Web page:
Major interventions needed to meet global PPE demand

Major interventions needed to meet global PPE demand

The healthcare supply industry must increase production by at least 40% to meet growing demand for personal protective equipment (PPE), a new review has found.

According to estimates by the World Health Organization (WHO), the global healthcare sector will need 89 million masks, 76 million gloves and 1.6 million goggles per month to deliver an appropriately robust response to the COVID-19 pandemic – in order to meet these figures, the healthcare supply industry must increase its production of PPE by at least 40%.

Hospitals and healthcare facilities around the world are experiencing recurring PPE shortages and the global supply chain has been challenged due to a potent combination of rising demand, panic buying, hoarding and misuse.

A comprehensive review paper aimed at improving the global provision of PPE, titled ‘Sustainable Personal Protective Clothing for Healthcare Applications’ and published in ACS Nano, sets out four key recommendations to avoid PPE shortages in the future and improve the quality of existing PPE:

  • Create government-backed local or regional manufacturing, sourcing and distribution facilities to avoid future disruption with supply and ensure that required quality and standards for medical applications are achieved.
  • Introduce digital technologies, including robotics and artificial intelligence, to minimise labour costs and enable cost-effective manufacturing at scale. This will be particularly important in areas such as Europe and North America where labour costs are high
  • Introduce legislation to increase the use of sustainable and reusable protective equipment and invest more into developing environmentally sustainable recycling processes for single-use plastic-based PPE.
  • Invest in research into innovative technologies, such as smart wearable electronic textiles, that can produce more durable PPE and have the ability to monitor the wearer’s physiological conditions.

Dr Nazmul Karim, Associate Professor for Novel Print Processes and Materials at the Centre for Fine Print Research (CFPR) at the University of the West of England (UWE Bristol) was asked by Health Europa, about the need for sustainable intervention to meet new demand in the PPE supply chain.

How significant is the role of PPE in preventing the spread of infection in hospitals and clinical settings?

PPE is considered to be one of the most important and critical components in the hierarchy of controls used to protect healthcare workers and patients in hospitals and clinical settings. It can protect wearers from droplets from coughs, sneezes, and aerosol-generating procedures, in addition to other contaminated body fluids and surfaces from infected patients.

Could a more standardised international approach to PPE design and production help alleviate localised shortages, by facilitating cross-border sharing of resources?

Yes, absolutely a more standardised international approach is much needed at the moment. In our review paper we recommend the creation of government-backed local or regional (EU, America, South Asia, Middle East, etc) manufacturing, sourcing, and distribution facilities for PPE. We believe this will then enable cross-border sharing of resources and ease localised shortages.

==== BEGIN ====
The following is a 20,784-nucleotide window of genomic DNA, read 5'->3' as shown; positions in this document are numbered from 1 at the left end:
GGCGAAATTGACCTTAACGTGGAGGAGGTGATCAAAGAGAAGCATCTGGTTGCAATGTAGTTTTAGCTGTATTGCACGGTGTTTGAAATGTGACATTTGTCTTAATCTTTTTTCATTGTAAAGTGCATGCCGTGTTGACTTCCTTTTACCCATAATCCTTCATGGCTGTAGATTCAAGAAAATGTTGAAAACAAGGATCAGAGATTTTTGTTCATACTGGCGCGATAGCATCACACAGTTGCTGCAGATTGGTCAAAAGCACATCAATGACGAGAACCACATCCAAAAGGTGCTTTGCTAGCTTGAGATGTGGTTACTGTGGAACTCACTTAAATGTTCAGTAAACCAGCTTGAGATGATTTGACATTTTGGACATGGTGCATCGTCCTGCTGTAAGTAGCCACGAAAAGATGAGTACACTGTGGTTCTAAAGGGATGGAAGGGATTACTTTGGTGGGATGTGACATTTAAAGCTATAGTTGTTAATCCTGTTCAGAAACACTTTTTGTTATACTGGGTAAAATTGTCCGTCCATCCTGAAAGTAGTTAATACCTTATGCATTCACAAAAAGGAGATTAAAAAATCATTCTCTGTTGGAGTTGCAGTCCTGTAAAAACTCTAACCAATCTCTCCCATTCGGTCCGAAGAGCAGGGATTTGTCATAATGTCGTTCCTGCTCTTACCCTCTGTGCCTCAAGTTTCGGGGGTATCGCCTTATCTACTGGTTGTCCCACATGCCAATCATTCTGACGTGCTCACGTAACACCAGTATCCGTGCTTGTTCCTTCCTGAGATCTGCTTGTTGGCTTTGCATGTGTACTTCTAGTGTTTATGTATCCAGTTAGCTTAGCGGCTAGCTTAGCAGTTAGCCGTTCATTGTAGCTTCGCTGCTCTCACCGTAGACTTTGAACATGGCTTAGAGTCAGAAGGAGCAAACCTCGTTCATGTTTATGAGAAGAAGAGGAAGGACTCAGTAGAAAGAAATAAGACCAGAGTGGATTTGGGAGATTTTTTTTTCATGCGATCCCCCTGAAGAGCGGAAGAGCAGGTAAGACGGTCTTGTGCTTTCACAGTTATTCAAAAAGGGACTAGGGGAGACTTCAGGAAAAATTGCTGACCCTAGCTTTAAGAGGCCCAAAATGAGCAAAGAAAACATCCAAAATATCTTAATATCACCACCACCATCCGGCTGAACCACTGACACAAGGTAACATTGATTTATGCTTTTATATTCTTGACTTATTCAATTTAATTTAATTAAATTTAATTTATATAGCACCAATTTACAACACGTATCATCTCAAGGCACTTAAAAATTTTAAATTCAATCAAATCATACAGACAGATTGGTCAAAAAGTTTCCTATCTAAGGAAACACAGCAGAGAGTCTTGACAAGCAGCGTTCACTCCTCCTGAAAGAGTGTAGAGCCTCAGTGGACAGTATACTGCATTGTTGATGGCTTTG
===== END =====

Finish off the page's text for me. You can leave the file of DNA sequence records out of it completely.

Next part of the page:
While demand for PPE has risen drastically in 2020, concerns have grown over the environmental impact of production and disposal of single-use equipment, particularly masks. Should more attention be paid to the potential of sustainable PPE production?

Yes, it is extremely concerning that the use of single-use PPE has risen significantly due to the COVID-19 pandemic. Often these items are made of nonbiodegradable plastics which can stay in the environment for hundreds of years.

Increased rates of PPE demand and consumption as a result of the COVID-19 pandemic and the subsequent incineration of these products will, in turn, contribute to increased carbon emissions, which is also a problem. Therefore, the textile industry now has an opportunity to design new types of environmentally sustainable protective clothing that would be washable and reusable, which could potentially reduce the amount of medical waste contributing toward environmental pollution, and support a shift towards more sustainable protective medical clothing and a circular economy.

The majority of Europe’s nurses and healthcare workers are women, but most PPE is sized primarily for men. What are the key risks this poses to female medical professionals?

The size and fits of PPE units are absolutely crucial to keep our healthcare workers safe. It is important that we address this during PPE manufacturing and make a wide variety of sizes and fits available for our women healthcare workers. I believe it should not be a big issue to resolve size and fit problems. However, we need to make sure that we address this to protect our frontline workers from infections.

What further action should be taken at the procurement and policy levels to ensure that healthcare facilities have sufficient PPE supplies to cope with a ‘second wave’ of COVID-19?

I think we need more combined regional approach to create government-backed sourcing, quality control and distribution centres to ensure safe and sufficient PPE supplies are available to meet the demand created by future events.

Source: Health Europa

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